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Volume 26 No. 89
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Stern Talks State Of NBA, Reflects On Time As Commissioner

Stern is proud of the way the public perceives NBA players now compared to several decades ago
Photo: NBAE/GETTY IMAGES
Stern is proud of the way the public perceives NBA players now compared to several decades ago
Photo: NBAE/GETTY IMAGES
Stern is proud of the way the public perceives NBA players now compared to several decades ago
Photo: NBAE/GETTY IMAGES

NBA Commissioner Emeritus David Stern said that he "loves the direction" of the league right now and has "'no regrets' about his own 30-year tenure," according to a Q&A with Marc Spears of THE UNDEFEATED. Stern, reflecting on his time as commissioner, said he wished he could have "had clear sailing and unanimous agreement on collective bargaining," but he did not, which is one "failure" in his mind. However, he is pleased with NBA players' reputations today because he felt when he took over they were "in the basement of the pyramid of celebrity" and now they are the "most listened to, the most beloved, in some ways, and the most important athletes in all of sports." Below are excerpts from the Q&A, some of which have been edited for clarity and brevity.

Q: What are you up to now?
Stern: I'm involved with many sports technology startups ... about televising the game, and about player health. That's a very important issue for me. Imagine if we could extend the career of every player by a year.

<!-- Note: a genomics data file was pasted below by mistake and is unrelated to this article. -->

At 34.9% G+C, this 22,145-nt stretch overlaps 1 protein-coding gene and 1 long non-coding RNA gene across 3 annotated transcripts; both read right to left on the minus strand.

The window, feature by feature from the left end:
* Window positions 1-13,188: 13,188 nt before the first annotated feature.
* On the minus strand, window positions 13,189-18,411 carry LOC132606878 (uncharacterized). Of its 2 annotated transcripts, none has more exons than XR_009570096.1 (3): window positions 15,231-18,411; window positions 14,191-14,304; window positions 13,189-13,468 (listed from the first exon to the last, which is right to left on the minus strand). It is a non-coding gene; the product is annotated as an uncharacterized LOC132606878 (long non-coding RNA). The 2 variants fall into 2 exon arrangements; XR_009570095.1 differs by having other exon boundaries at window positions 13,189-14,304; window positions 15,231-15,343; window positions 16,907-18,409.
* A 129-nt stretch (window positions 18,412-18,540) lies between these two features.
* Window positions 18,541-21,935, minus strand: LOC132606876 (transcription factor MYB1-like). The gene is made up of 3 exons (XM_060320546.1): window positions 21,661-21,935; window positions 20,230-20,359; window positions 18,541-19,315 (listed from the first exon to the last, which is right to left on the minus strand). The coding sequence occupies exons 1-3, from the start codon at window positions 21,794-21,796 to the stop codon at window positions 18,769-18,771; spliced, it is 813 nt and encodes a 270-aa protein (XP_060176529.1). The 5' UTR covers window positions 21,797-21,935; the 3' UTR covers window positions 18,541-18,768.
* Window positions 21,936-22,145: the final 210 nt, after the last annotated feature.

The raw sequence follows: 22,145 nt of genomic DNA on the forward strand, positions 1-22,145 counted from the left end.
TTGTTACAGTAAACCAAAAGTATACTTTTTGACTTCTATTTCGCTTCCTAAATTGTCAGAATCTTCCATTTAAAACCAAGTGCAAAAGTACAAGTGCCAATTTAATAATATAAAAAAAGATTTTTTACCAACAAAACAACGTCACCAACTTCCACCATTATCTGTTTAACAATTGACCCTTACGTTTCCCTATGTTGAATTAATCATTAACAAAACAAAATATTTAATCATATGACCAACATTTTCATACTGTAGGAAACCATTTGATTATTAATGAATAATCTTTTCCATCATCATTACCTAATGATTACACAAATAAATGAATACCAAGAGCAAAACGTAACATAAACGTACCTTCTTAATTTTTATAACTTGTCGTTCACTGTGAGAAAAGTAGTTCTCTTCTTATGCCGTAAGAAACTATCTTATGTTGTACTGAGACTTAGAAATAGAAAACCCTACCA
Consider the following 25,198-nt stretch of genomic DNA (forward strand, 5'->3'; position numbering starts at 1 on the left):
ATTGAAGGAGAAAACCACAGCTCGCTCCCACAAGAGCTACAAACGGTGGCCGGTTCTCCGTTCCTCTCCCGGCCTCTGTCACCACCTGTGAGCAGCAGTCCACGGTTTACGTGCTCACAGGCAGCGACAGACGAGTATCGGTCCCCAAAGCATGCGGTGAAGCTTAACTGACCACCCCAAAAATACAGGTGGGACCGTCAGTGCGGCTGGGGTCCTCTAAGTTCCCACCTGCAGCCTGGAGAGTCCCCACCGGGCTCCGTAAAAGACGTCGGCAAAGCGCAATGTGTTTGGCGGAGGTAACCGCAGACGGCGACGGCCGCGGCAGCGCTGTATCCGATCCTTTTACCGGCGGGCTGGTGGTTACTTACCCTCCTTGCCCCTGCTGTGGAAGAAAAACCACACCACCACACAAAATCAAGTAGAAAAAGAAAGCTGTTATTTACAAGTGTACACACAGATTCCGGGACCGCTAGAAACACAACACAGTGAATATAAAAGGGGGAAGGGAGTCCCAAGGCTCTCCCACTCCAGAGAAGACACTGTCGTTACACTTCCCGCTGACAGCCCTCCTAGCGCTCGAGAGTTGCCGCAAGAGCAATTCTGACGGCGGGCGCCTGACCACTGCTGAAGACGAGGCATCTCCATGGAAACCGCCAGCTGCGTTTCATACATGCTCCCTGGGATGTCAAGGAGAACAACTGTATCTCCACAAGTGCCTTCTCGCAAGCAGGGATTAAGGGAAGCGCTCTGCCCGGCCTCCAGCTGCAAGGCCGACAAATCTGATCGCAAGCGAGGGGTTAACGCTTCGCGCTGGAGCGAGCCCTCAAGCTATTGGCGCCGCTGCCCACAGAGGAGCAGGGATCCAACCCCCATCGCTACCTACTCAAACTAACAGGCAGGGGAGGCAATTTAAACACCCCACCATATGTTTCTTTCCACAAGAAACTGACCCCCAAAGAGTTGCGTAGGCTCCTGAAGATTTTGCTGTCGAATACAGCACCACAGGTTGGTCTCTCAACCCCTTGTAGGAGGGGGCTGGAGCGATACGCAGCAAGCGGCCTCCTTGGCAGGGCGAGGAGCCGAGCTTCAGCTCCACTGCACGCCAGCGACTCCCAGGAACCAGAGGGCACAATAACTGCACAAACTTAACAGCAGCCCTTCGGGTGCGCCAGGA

Q: Did you find it offensive that some people thought your implementation of the dress code was racist?
Stern: No, because race is always an issue, and that's just the way it is. And the NBA has always been on the edge of discussions of race. At every collective bargaining negotiation, I was accused of having a plantation mentality. It depends who wanted to use it, but it didn't surprise me, and it doesn't offend me anymore. It just is what it is. People use what's in their arsenal.

Q: What do you think about the voice now? The players seem like they speak out more than perhaps 10, 15, 20 years ago.
Stern: They should talk. They should speak out because they have the power to influence on social issues. I'm very pleased to see those developments.

Q: Are you surprised that the Lakers and Clippers now have a real rivalry?
Stern: No. It was preordained and was always going to be. They're going to hate each other.

Q: How often do you go to NBA games now?
Stern: I watch everything on TV. I don't go to games often. I don't remember the last time I went to a game (THEUNDEFEATED.com, 9/10).